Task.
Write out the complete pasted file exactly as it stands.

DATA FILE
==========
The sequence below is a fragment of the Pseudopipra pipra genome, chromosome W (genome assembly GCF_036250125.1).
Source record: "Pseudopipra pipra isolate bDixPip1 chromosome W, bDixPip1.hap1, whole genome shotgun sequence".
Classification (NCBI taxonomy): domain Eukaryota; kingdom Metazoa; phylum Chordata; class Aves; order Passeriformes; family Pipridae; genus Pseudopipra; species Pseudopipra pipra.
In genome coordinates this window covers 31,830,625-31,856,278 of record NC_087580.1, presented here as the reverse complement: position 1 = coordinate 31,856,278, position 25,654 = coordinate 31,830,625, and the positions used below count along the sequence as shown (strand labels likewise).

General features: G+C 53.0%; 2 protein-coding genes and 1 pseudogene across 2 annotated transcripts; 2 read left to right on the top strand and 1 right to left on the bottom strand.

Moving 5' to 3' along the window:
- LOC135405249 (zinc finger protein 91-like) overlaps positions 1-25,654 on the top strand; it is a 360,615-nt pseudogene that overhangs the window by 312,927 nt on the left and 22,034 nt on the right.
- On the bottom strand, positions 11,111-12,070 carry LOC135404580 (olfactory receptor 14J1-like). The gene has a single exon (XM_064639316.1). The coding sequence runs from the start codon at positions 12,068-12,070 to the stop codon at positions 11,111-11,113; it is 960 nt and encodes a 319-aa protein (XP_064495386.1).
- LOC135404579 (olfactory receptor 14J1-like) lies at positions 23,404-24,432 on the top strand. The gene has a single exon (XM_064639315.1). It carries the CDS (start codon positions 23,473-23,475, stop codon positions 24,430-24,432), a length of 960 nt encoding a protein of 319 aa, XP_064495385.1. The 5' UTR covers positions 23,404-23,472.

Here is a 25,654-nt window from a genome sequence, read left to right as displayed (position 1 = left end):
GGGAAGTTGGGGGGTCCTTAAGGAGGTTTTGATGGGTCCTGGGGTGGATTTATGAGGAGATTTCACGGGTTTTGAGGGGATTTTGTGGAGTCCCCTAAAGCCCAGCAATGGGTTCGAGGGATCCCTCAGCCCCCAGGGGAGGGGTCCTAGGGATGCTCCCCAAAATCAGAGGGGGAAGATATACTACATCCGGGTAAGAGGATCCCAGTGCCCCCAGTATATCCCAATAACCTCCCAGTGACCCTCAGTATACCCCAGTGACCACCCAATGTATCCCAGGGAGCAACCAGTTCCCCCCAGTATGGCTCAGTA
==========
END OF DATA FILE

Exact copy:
The sequence below is a fragment of the Pseudopipra pipra genome, chromosome W (genome assembly GCF_036250125.1).
Source record: "Pseudopipra pipra isolate bDixPip1 chromosome W, bDixPip1.hap1, whole genome shotgun sequence".
Classification (NCBI taxonomy): domain Eukaryota; kingdom Metazoa; phylum Chordata; class Aves; order Passeriformes; family Pipridae; genus Pseudopipra; species Pseudopipra pipra.
In genome coordinates this window covers 31,830,625-31,856,278 of record NC_087580.1, presented here as the reverse complement: position 1 = coordinate 31,856,278, position 25,654 = coordinate 31,830,625, and the positions used below count along the sequence as shown (strand labels likewise).

General features: G+C 53.0%; 2 protein-coding genes and 1 pseudogene across 2 annotated transcripts; 2 read left to right on the top strand and 1 right to left on the bottom strand.

Moving 5' to 3' along the window:
- LOC135405249 (zinc finger protein 91-like) overlaps positions 1-25,654 on the top strand; it is a 360,615-nt pseudogene that overhangs the window by 312,927 nt on the left and 22,034 nt on the right.
- On the bottom strand, positions 11,111-12,070 carry LOC135404580 (olfactory receptor 14J1-like). The gene has a single exon (XM_064639316.1). The coding sequence runs from the start codon at positions 12,068-12,070 to the stop codon at positions 11,111-11,113; it is 960 nt and encodes a 319-aa protein (XP_064495386.1).
- LOC135404579 (olfactory receptor 14J1-like) lies at positions 23,404-24,432 on the top strand. The gene has a single exon (XM_064639315.1). It carries the CDS (start codon positions 23,473-23,475, stop codon positions 24,430-24,432), a length of 960 nt encoding a protein of 319 aa, XP_064495385.1. The 5' UTR covers positions 23,404-23,472.

Here is a 25,654-nt window from a genome sequence, read left to right as displayed (position 1 = left end):
GGGAAGTTGGGGGGTCCTTAAGGAGGTTTTGATGGGTCCTGGGGTGGATTTATGAGGAGATTTCACGGGTTTTGAGGGGATTTTGTGGAGTCCCCTAAAGCCCAGCAATGGGTTCGAGGGATCCCTCAGCCCCCAGGGGAGGGGTCCTAGGGATGCTCCCCAAAATCAGAGGGGGAAGATATACTACATCCGGGTAAGAGGATCCCAGTGCCCCCAGTATATCCCAATAACCTCCCAGTGACCCTCAGTATACCCCAGTGACCACCCAATGTATCCCAGGGAGCAACCAGTTCCCCCCAGTATGGCTCAGTA